“There are just no cybersquatters left. We have finished them off for good,” declared Francis Gurry, the commander of UN peacekeeping forces stationed in the Afilias registry.
Reaction was less enthusiastic at the NAF, where Arbitrary Director Tim Cole stated, “When we saw eResolution go down the tubes, we thought it was mainly because they did not have quality staff such as Judge Carolyn Marks-R-Us Johnson, who really knew how to generate repeat business."
“Our problem now,” Mr. Cole continued, “is that we are having a hard time writing snappy press release headlines when there is nothing to report. No news is certainly bad news for us.”
In response to a looming financial crisis, the NAF is considering launching an outreach program to encourage people to register more trademarks in domain names. “We’re trying to find out what happened to John Zuccarini, but we’ve had about as much luck finding him as a process server,” Mr. Cole stated.
Meanwhile WIPO is negotiating an affiliate partnership deal with Verisign under which WIPO will offer free public domain name registration through Verisign in exchange for a percentage of UDRP proceeds for names registered under the partnership. WIPO’s strategy is to lower the entry barrier to cybersquatters who may not have credit cards or who may have large court judgments against them. Under a separate deal with SnapNames.com, WIPO is said to be encouraging more panelists to “cancel” domain names, rather than to transfer them, in exchange for a referral fee paid by SnapNames to WIPO when the parties attempt to re-register the cancelled name.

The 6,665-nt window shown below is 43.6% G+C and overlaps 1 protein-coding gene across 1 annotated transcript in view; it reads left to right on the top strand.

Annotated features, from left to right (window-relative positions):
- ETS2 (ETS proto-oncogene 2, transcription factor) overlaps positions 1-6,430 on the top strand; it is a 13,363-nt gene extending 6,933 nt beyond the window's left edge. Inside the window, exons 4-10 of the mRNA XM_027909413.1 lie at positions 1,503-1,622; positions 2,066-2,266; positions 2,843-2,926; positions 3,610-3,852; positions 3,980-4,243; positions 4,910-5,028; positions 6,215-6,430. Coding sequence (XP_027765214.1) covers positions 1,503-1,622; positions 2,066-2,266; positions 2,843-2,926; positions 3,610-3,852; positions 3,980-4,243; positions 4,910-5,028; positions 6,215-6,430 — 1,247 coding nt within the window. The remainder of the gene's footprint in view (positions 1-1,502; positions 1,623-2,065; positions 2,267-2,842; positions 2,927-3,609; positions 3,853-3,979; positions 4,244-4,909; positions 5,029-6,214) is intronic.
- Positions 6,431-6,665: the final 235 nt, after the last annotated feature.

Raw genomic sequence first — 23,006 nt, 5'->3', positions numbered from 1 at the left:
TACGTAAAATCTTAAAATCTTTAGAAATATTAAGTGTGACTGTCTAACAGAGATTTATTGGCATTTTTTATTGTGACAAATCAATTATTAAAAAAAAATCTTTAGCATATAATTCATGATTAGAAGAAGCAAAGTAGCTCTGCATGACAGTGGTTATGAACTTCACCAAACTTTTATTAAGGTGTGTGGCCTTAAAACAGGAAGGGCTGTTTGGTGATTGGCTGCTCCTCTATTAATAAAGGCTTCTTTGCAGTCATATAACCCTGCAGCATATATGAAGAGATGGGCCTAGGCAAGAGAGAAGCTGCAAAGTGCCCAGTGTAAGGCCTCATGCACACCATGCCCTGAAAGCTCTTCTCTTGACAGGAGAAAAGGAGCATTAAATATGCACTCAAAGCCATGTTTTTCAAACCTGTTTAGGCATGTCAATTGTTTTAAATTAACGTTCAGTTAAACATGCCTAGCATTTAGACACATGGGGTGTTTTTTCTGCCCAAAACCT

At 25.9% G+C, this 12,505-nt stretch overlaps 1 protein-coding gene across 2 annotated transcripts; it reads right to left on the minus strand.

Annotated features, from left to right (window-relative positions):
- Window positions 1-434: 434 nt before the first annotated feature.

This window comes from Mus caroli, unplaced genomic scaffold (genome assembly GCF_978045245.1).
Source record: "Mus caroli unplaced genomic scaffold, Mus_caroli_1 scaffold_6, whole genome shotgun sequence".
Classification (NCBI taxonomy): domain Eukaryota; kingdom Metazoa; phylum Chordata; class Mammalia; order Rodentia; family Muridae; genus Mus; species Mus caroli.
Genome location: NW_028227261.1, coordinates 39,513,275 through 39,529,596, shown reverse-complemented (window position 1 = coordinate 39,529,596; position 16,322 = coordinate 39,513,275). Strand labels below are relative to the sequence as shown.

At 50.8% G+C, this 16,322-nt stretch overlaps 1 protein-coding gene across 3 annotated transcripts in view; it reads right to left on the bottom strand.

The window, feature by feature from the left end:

Mr. Gurry was optimistic that the stalled WIPO Second Domain Name Process will eventually be resuscitated to pick up some of the slack in domain resolution business. “It’s simple mathematics.” Mr. Gurry explained, “There are some five thousand International Non-Propriety Names (INN’s) for pharmaceuticals, which each have five official language designations. That’s twenty five thousand domain names out there in each top-level domain - that’s several times more domain names than there have been UDRP proceedings.”
Added Mr. Cole, “Yes, the INN’s are key. These are everyday words like methadone, to mention just one example. These words are being exploited by, for example, a so-called ‘addiction recovery institute’ which operates www.methadone.com. We can’t just sit by and let this kind of abuse continue.”
“Absolutely,” agreed Mr. Gurry, “we certainly need to get our hands on methadone.com, and as many names like it as we can.”
“A lot of them, and soon,” said Mr. Cole, beginning to tremble. “This is a terrible situation in need of a an immediate fix. We need a fix and we need it soon.”
“Yes, just another fix. That’s all we need. We’ll get methadone.net too. They have an awesome background image that looks like it came from a Pink Floyd album,” Mr Gurry continued.
“No, it was Aerosmith,” disagreed Mr. Cole.
“Oh you Americans with your Aerosmith. They so totally sucked. Floyd rules!” affirmed Mr. Gurry.
“As if anything worth listening to ever came out of your country, kangaroo boy. Besides, you can’t say ‘Aerosmith sucks’ because that’s confusingly similar to ‘Aerosmith.’”
“What about Ozzie Osbourne?”
“No, dude, that was just his name.”
“Well, Tim, that’s exactly what we’re talking about here. It’s confusingly similar to ‘Aussie’, and I always thought that’s what it meant.”
“That’s okay, we’ll get his name too. You’re going after the geographic ones too, right?”